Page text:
Canucks Extend Burrows

Photo via @VanCanucks

The day started with Burrows’ agent posturing to Jason Botchford about how Alex Burrows deserved Patrick Sharp money and a five or six year term. That was followed up by the News1130Sports Twitter account predicting that Burrows was on his way out of Vancouver if the team managed to sign Shane Doan.

All of the handwringing was for naught, as Alex Burrows and the team have agreed to terms on a four year, 18 million dollar deal (cap hit: 4.5 million). Here’s the official press release from

More analysis after the jump.

In July when we wrote about Burrows’ value and his next contract, we surmised that he would likely come in between 4.33 and 5 million per season on any extension he signed with the team. Not bad for a former member of the Greenville Grrrowl.

Earlier this week we updated that post, and noted that with Hartnell, Simmonds, Marchand and Brouwer all signing deals worth roughly 4.5 million per season (give or take a few hundred thousand), there wasn’t a lot of "wiggle room" for the Canucks on the price point of this extension. 

Burrows’ production over the past few seasons is consistent with the production we see from the league’s superstars. For example, he was tenth among all NHL skaters in even-strength goals/60 rate in between the two lockouts. When you correct those numbers for context (a whole whack of offensive zone-starts, and his role as the Sedin twin’s trigger-man) – 4.5 million per season makes a lot of sense.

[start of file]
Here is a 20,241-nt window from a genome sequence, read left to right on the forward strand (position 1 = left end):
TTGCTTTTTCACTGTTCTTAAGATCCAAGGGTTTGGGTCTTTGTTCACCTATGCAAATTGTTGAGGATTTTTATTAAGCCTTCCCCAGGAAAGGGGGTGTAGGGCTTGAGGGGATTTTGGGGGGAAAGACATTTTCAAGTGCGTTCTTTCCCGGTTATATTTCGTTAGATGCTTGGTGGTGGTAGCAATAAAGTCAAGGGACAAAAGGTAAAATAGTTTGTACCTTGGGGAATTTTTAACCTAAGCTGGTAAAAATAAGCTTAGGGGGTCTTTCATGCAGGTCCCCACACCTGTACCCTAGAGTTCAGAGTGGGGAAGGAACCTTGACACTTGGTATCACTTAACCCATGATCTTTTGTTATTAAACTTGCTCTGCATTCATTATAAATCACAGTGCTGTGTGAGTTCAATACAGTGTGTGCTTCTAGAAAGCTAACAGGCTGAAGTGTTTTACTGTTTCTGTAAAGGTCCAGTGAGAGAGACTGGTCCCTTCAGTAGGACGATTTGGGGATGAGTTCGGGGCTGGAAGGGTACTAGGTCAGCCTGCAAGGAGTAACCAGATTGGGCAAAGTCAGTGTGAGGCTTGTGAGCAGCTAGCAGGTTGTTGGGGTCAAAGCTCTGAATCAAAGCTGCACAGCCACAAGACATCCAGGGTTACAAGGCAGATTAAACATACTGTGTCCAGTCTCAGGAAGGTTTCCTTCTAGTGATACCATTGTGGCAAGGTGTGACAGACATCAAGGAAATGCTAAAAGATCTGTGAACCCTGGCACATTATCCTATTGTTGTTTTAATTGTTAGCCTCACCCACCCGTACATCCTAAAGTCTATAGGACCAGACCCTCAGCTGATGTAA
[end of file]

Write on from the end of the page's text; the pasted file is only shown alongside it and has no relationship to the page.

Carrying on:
In addition to a significant raise, Burrows’ new deal with include a full no-trade clause for the duration of the agreement:

So, it’s a pretty safe bet that Alex Burrows will remain a Canuck until he’s thirty-five years old. It’s not hard to imagine that the no-trade clause may have helped the Canucks lop a year or two off Burrows’ asking price.

In addition to the fact that Burrows makes the twins more effective, signing Burrows to a four year extension (rather than to a six year deal with a lower cap-hit) is what makes this a reasonable bet for the Canucks. Based on Burrows’ production the past few seasons, he’s certainly worth 4.5 million per and I expect that he’ll live up to the terms of his contract in at least the first two season of the contract. After that, however, I’d wager that the contract becomes a good deal less efficient.

Burrows has always been in good shape and he’s also a smart player who has never dominated with his speed or physicality – so he could age better than most. I find it difficult to imagine, however, that Burrows will be able to maintain the same level of performance – especially on the defensive side of the puck – that he currently brings to the team. A four year deal minimizes the risk to the team, and Burrows presumably gets to pocket a nice signing bonus in advance of the lockout. Win-win!